Currency matters

In a fast changing environment when money is changing hands digitally as financial transactions are being fast moved on to the electronic platform, paper currency still holds ground.
Currency matters
Representational Pic

In a fast changing environment when money is changing hands digitally as financial transactions are being fast moved on to the electronic platform, paper currency still holds ground. When we talk of money, it's the currency note of different denominations which instantly flashes in our mind. And honestly speaking, a currency note in pocket serves as a first-hand confidence booster to its holder.

However, one of the major issues with these currency notes faced by general public has always surfaced when the currency notes get damaged or soiled. Even as these damaged notes are changeable under the Reserve Bank of India's (Note Refund) Rules, the banks' conservative approach in exchanging these notes remained cause of worry for the general public. 

To mitigate the suffering of a common man, a termination phase of these notes was set in motion on January 1, 2014 by the Reserve Bank of India (RBI). All banks were directed not to re-issue a soiled, imperfect or mutilated note once it reaches into their custody. The menace of soiled notes got arrested to a large extent as the banks were forced to run special counters to exchange damaged notes.

Efforts to maintain clean currency received a sought of setback when demonetization drive in November 2016 phased out high value currency notes of Rs.500 and Rs.1000 denominations and two new denominations in Rs.200 and Rs.2000 were introduced. These new denomination currency notes  were not covered under the RBI (Note Refund Rule), 2009. Banks refused exchange of damaged Rs.200 and Rs.2000 denomination notes.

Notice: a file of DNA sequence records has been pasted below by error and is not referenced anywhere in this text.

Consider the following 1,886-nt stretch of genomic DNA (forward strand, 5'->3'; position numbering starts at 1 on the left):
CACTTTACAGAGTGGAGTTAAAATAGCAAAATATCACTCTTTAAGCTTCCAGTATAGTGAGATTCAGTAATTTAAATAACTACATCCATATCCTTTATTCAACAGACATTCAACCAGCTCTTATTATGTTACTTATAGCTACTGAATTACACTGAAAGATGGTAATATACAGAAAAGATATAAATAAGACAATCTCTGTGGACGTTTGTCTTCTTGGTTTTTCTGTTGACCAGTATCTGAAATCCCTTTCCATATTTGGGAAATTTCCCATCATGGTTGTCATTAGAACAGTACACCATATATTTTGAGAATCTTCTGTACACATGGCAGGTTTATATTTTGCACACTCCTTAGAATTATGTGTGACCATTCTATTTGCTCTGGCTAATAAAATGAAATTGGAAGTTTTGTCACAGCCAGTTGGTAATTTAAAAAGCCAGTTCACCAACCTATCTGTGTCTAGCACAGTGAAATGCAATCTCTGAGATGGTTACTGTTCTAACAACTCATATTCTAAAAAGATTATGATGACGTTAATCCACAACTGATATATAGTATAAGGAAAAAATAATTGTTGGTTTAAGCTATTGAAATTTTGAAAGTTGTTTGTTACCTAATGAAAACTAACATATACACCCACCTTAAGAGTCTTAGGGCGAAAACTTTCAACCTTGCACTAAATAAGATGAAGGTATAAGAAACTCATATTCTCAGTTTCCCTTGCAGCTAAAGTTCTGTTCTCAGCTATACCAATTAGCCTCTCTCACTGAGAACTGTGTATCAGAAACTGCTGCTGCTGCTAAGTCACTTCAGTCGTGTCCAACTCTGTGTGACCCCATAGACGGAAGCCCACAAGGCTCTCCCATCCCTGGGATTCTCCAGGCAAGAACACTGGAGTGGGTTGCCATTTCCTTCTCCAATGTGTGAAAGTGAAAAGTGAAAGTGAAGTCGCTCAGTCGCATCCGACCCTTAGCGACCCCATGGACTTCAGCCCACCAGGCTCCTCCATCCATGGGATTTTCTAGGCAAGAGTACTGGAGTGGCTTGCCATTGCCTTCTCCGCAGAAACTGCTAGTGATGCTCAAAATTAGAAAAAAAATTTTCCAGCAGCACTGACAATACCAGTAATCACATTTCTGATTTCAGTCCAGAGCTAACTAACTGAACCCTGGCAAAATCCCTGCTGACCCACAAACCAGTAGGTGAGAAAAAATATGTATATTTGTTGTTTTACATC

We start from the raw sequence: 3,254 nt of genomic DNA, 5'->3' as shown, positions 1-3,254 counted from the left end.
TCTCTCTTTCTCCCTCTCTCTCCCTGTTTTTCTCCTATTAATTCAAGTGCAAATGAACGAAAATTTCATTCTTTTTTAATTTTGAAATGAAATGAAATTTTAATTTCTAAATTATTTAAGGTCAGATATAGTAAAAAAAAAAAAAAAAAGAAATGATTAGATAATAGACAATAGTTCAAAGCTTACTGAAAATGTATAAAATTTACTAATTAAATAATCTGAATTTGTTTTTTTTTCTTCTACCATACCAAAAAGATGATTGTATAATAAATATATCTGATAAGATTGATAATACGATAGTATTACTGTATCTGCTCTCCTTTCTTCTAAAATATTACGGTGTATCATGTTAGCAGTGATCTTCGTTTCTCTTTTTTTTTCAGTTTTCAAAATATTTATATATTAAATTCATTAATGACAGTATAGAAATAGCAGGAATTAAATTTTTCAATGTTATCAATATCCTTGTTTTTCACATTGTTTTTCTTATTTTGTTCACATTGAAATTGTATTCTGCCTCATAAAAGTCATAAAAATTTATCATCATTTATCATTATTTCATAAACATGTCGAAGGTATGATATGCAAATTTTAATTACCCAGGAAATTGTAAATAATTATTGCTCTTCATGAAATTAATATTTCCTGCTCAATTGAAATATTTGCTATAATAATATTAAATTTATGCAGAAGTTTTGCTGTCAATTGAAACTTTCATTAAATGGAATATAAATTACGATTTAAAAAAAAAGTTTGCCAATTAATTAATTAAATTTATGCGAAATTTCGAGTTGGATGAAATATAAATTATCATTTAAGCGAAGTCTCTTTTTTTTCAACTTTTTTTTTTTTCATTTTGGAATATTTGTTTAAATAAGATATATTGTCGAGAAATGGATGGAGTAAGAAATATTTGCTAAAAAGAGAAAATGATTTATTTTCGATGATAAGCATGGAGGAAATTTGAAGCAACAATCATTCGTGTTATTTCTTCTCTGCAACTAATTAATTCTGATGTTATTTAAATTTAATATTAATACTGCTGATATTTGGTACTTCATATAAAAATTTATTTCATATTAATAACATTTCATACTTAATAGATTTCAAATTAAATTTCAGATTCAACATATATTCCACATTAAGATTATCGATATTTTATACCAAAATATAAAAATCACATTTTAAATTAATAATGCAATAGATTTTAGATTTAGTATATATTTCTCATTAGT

However, it took the apex bank almost two years to direct the banks to accept damaged new denomination currency notes for exchange. A few weeks back, amendments to Reserve Bank of India (Note Refund) Rules, 2009 were announced. Now As per the rule, people can exchange mutilated or defective notes at RBI offices and designated bank branches across the country for either full or half value, depending upon the condition of the currency. 

Notably, the RBI guidelines has mandated three broad categories of currency notes eligible either for exchange or refund. The first category is imperfect notes, including any bank note that has gone through the wash or exchanged so many hands that the print has become indecipherable.

Then there is mutilated note, which refers to currency note that has fallen apart or has been torn up. Even currency notes  that have been put together using torn pieces can be exchanged.

The third category is mismatched notes. In the unusual circumstance that you receive a note which is made up of two mismatched pieces stuck together, you can still get it exchanged.

The currency notes that are extremely brittle, badly burnt or stuck together in a way that they can't be separated are not exchangeable. Bank can even refuse to exchange a note if it suspects that the note has been intentionally torn.

For all the damaged notes and accepted for exchange does not mean that one cannot get full value of the note. RBI Note Refund Rules envisage that in case of mutilated notes, you will get a full refund only if the area of the single largest undivided piece of the currency note is greater than 80% of the total area of an undamaged note. If the largest piece is larger than 40% of the area, but less than 80%, you will only receive half the value of the note. If the largest piece is smaller than 40% of the area, you won't get a refund at all.

Meanwhile, one can deposit damaged notes to pay utility bills and taxes or deposit them in a savings bank account.

So, whenever a damaged currency note slips in your hands, you need not to palm it off to the next unsuspecting person you pay in cash, or let it languish in your wallet for months. You have a right to walk into any bank branch and get the damaged notes exchanged.

(The views are of the author & not the institution he works for)

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